Freedom: A History of US

Webisode 5. Segment 7
Bloody Kansas

The Supreme Court has recently added fuel to the abolition fire with a decision that was supposed to douse that fire. President James BuchananSee It Now - James Buchanan promised that in his inaugural address on March 4, 1857, he said: "Slavery is a question that belongs to the Supreme Court of the United States, before whom it is now pending, and will, it is understood, be speedily and finally settled."

The slavery issue finally settled—how wonderful that would be! The case before the Court deals with a man named Dred ScottSee It Now - Dred Scott. He has lived in Missouri as a slave. Then he spent several years in Wisconsin, a free territory. Did that make him free? Scott and others believe it did. Chief Justice Roger TaneySee It Now - Roger B. Taney gives his opinion, or explanation, of the case. He writes: "The question before us is, whether [Negroes] ... compose a portion of [the American] people and are constituent members of this sovereignty? We think they are not.... On the contrary, they [are] ... a subordinate and inferior class of beings, who [have] been subjugated by the dominant race.... [They] can therefore claim none of the rights and privileges which [the Constitution] provides for ... citizens of the United States Check The Source - The Dred Scott Decision."

Slaves are property, argues Taney, and the Fifth Amendment protects property. Therefore, the Missouri Compromise—which doesn't respect the slaveowner's property—is unconstitutional. That is the decision that President Buchanan thinks will settle the slavery question! What it settles is the question of war. It makes it almost certain. Even a peace-loving man like Frederick Douglass now believes there must be a war. Hear It Now - Frederick Douglass "Those who profess to favor freedom and yet deprecate agitation," he says, "are men who want crops without plowing up the ground; they want rain without thunder and lightning."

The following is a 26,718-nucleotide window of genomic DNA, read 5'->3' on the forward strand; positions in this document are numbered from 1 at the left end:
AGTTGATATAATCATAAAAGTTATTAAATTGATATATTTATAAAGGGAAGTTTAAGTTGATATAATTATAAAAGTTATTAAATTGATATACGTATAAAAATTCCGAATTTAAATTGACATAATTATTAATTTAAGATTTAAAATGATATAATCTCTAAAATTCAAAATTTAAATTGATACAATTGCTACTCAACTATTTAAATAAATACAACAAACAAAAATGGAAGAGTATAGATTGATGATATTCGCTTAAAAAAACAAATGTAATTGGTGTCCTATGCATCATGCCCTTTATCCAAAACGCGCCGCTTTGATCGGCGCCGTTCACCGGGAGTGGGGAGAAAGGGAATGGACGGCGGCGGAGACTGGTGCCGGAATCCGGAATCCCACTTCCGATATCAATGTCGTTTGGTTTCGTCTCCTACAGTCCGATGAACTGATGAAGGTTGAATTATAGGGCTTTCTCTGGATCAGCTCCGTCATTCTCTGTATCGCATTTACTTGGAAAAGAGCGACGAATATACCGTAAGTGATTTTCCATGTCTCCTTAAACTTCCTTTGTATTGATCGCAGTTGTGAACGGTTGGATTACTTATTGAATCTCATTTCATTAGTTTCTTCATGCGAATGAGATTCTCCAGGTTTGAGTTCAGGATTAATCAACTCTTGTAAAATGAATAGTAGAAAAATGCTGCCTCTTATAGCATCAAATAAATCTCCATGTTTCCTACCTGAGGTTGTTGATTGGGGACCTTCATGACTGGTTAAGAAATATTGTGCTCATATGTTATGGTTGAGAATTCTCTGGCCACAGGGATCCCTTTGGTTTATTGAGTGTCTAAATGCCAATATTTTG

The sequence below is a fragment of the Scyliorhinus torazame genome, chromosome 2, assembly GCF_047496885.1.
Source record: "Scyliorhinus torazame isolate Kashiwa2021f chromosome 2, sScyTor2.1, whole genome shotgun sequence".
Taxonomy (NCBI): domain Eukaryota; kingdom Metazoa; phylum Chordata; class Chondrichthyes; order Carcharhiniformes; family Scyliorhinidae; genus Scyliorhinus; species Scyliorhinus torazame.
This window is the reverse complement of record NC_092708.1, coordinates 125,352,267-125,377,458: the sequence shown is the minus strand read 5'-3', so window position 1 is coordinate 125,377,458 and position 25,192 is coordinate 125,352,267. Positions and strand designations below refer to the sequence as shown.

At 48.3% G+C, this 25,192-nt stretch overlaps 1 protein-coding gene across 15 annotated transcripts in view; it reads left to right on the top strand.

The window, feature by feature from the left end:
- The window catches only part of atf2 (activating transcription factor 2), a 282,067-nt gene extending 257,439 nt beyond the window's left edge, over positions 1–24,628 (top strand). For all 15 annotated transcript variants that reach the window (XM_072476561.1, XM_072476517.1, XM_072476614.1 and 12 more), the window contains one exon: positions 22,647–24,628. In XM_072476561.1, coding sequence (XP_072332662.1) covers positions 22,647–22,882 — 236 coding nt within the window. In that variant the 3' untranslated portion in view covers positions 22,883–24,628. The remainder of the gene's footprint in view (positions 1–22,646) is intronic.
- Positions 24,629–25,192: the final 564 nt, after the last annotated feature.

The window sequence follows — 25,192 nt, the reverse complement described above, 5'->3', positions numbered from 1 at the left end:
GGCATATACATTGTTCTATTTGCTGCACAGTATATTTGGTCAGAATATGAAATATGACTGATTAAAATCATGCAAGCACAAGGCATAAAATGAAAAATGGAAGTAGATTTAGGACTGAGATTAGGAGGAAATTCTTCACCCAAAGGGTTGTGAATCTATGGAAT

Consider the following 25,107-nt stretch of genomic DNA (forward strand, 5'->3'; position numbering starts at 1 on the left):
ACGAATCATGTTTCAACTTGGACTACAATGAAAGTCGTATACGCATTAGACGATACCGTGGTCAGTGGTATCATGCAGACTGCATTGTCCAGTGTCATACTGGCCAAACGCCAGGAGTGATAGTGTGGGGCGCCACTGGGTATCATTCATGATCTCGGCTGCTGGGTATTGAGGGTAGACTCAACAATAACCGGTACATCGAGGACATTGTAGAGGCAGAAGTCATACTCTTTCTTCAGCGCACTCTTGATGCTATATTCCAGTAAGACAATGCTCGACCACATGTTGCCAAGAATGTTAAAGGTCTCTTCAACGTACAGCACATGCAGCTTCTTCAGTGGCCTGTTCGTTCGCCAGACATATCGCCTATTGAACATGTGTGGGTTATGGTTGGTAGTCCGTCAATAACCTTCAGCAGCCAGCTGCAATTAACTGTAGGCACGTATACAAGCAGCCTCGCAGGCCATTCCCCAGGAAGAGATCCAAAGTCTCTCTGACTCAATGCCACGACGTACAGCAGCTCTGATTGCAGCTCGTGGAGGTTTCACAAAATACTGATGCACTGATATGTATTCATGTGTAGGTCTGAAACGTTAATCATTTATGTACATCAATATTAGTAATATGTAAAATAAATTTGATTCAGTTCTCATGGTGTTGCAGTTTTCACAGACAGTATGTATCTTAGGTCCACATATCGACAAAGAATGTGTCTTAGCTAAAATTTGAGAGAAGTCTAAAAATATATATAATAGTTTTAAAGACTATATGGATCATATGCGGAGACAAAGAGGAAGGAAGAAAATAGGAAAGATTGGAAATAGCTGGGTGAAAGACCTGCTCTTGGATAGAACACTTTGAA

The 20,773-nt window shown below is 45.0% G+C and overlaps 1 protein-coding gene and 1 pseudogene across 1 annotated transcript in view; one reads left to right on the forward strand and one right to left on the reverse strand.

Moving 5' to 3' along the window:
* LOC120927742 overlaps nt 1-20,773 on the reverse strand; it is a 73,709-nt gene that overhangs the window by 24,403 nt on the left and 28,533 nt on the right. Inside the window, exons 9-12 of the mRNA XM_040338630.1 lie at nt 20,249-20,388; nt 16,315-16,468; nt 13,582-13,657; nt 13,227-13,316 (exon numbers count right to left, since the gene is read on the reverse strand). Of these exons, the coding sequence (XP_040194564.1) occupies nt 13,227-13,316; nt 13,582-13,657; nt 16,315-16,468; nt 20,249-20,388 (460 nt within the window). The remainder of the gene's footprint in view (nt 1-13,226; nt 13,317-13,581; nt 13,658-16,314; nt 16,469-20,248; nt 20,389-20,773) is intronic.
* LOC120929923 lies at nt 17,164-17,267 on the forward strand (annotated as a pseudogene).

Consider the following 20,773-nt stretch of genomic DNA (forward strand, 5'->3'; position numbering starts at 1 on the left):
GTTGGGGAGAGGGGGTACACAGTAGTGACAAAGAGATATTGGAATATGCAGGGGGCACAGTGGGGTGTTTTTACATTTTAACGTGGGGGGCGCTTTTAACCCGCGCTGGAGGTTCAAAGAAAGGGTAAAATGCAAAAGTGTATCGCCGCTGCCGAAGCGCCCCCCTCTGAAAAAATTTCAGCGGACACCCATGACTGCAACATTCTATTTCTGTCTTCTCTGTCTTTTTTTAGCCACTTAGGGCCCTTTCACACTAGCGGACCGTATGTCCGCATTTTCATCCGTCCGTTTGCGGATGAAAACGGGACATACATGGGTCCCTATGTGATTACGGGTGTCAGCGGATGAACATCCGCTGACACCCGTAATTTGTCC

They are already fighting in Kansas and Nebraska territories. Slaveowners and abolitionists have attempted to live together, but it isn't working. As early as 1856 the territory has two governments—one for slavery and one against. Then a posse of about 800 pro-slavery men head for the free town of Lawrence, Kansas, and destroy it. It is guerrilla warfare. One of the soldiers in that war in bloody Kansas is a fierce-eyed white abolitionist named John BrownSee It Now - John Brown. He says things like this: "We must fight fire with fire and strike terror in their hearts."

Brown and his followers use axes to murder five pro-slavery settlers. That starts things. Brown burns with religious fire. He believes he is acting for God. He decides to lead a revolution. He thinks blacks will rise up and follow him. On a dark night in 1859, he and a few followers capture a government arsenal and armory in the pretty little West Virginia town of Harper's Ferry See It Now - Harper's Ferry, where two rivers come together, slash the hills, and create spectacular scenery. But Brown isn't interested in the scenery. He needs help and it never comes Check The Source - John Brown's Raid. He is soon captured—by a military officer named Robert E. Lee—and given a trial that all the nation follows. He puts on a performance few will forget, and his words inflame the North: "I deny everything but a design on my part to free slaves. I, John Brown, am now quite certain that the crimes of this guilty land will never be purged away, but with blood Check The Source - John Brown's Last Statement."

He is right. John Brown stuck his head in a noose made of South Carolina cotton. His words will soon haunt both North and South See It Now - The Hanging of John BrownCheck The Source - "John Brown's Body".




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